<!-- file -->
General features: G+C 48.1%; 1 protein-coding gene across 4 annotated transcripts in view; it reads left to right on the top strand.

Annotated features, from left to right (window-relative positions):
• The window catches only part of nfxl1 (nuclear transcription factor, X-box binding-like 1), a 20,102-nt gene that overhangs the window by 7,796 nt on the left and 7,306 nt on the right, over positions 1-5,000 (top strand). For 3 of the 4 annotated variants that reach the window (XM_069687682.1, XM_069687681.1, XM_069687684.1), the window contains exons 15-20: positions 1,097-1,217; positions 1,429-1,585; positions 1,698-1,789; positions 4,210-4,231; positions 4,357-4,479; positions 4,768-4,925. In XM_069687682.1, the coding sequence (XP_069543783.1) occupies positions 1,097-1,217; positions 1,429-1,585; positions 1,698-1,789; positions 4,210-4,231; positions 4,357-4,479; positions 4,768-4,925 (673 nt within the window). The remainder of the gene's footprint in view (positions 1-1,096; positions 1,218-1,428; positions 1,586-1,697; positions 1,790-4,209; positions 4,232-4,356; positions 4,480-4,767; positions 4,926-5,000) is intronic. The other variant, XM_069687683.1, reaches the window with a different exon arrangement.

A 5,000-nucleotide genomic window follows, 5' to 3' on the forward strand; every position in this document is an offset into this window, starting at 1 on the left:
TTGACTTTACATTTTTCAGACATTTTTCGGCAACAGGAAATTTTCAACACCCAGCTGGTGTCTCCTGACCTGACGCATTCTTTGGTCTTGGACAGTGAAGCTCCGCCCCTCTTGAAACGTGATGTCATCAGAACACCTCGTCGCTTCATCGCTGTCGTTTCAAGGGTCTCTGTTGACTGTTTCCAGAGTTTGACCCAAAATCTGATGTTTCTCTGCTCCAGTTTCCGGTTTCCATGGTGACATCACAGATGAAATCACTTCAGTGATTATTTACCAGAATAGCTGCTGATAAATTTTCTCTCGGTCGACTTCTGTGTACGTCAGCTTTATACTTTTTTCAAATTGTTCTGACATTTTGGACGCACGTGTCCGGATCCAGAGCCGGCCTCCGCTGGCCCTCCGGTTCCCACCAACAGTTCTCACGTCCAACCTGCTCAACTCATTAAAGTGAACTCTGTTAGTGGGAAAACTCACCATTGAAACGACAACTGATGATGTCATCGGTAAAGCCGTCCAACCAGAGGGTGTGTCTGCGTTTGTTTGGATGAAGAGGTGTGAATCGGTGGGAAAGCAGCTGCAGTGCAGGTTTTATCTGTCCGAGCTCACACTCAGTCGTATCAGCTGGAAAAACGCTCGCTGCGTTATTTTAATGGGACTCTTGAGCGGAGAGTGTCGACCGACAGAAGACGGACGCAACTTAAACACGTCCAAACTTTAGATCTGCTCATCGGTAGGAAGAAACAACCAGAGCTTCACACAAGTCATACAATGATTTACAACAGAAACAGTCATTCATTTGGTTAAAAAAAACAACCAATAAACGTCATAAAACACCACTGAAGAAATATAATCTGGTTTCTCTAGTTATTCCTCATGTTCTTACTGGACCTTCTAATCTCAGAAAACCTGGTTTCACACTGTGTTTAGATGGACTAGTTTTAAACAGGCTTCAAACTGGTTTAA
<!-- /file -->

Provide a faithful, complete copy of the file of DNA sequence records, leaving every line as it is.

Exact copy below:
General features: G+C 48.1%; 1 protein-coding gene across 4 annotated transcripts in view; it reads left to right on the top strand.

Annotated features, from left to right (window-relative positions):
• The window catches only part of nfxl1 (nuclear transcription factor, X-box binding-like 1), a 20,102-nt gene that overhangs the window by 7,796 nt on the left and 7,306 nt on the right, over positions 1-5,000 (top strand). For 3 of the 4 annotated variants that reach the window (XM_069687682.1, XM_069687681.1, XM_069687684.1), the window contains exons 15-20: positions 1,097-1,217; positions 1,429-1,585; positions 1,698-1,789; positions 4,210-4,231; positions 4,357-4,479; positions 4,768-4,925. In XM_069687682.1, the coding sequence (XP_069543783.1) occupies positions 1,097-1,217; positions 1,429-1,585; positions 1,698-1,789; positions 4,210-4,231; positions 4,357-4,479; positions 4,768-4,925 (673 nt within the window). The remainder of the gene's footprint in view (positions 1-1,096; positions 1,218-1,428; positions 1,586-1,697; positions 1,790-4,209; positions 4,232-4,356; positions 4,480-4,767; positions 4,926-5,000) is intronic. The other variant, XM_069687683.1, reaches the window with a different exon arrangement.

A 5,000-nucleotide genomic window follows, 5' to 3' on the forward strand; every position in this document is an offset into this window, starting at 1 on the left:
TTGACTTTACATTTTTCAGACATTTTTCGGCAACAGGAAATTTTCAACACCCAGCTGGTGTCTCCTGACCTGACGCATTCTTTGGTCTTGGACAGTGAAGCTCCGCCCCTCTTGAAACGTGATGTCATCAGAACACCTCGTCGCTTCATCGCTGTCGTTTCAAGGGTCTCTGTTGACTGTTTCCAGAGTTTGACCCAAAATCTGATGTTTCTCTGCTCCAGTTTCCGGTTTCCATGGTGACATCACAGATGAAATCACTTCAGTGATTATTTACCAGAATAGCTGCTGATAAATTTTCTCTCGGTCGACTTCTGTGTACGTCAGCTTTATACTTTTTTCAAATTGTTCTGACATTTTGGACGCACGTGTCCGGATCCAGAGCCGGCCTCCGCTGGCCCTCCGGTTCCCACCAACAGTTCTCACGTCCAACCTGCTCAACTCATTAAAGTGAACTCTGTTAGTGGGAAAACTCACCATTGAAACGACAACTGATGATGTCATCGGTAAAGCCGTCCAACCAGAGGGTGTGTCTGCGTTTGTTTGGATGAAGAGGTGTGAATCGGTGGGAAAGCAGCTGCAGTGCAGGTTTTATCTGTCCGAGCTCACACTCAGTCGTATCAGCTGGAAAAACGCTCGCTGCGTTATTTTAATGGGACTCTTGAGCGGAGAGTGTCGACCGACAGAAGACGGACGCAACTTAAACACGTCCAAACTTTAGATCTGCTCATCGGTAGGAAGAAACAACCAGAGCTTCACACAAGTCATACAATGATTTACAACAGAAACAGTCATTCATTTGGTTAAAAAAAACAACCAATAAACGTCATAAAACACCACTGAAGAAATATAATCTGGTTTCTCTAGTTATTCCTCATGTTCTTACTGGACCTTCTAATCTCAGAAAACCTGGTTTCACACTGTGTTTAGATGGACTAGTTTTAAACAGGCTTCAAACTGGTTTAA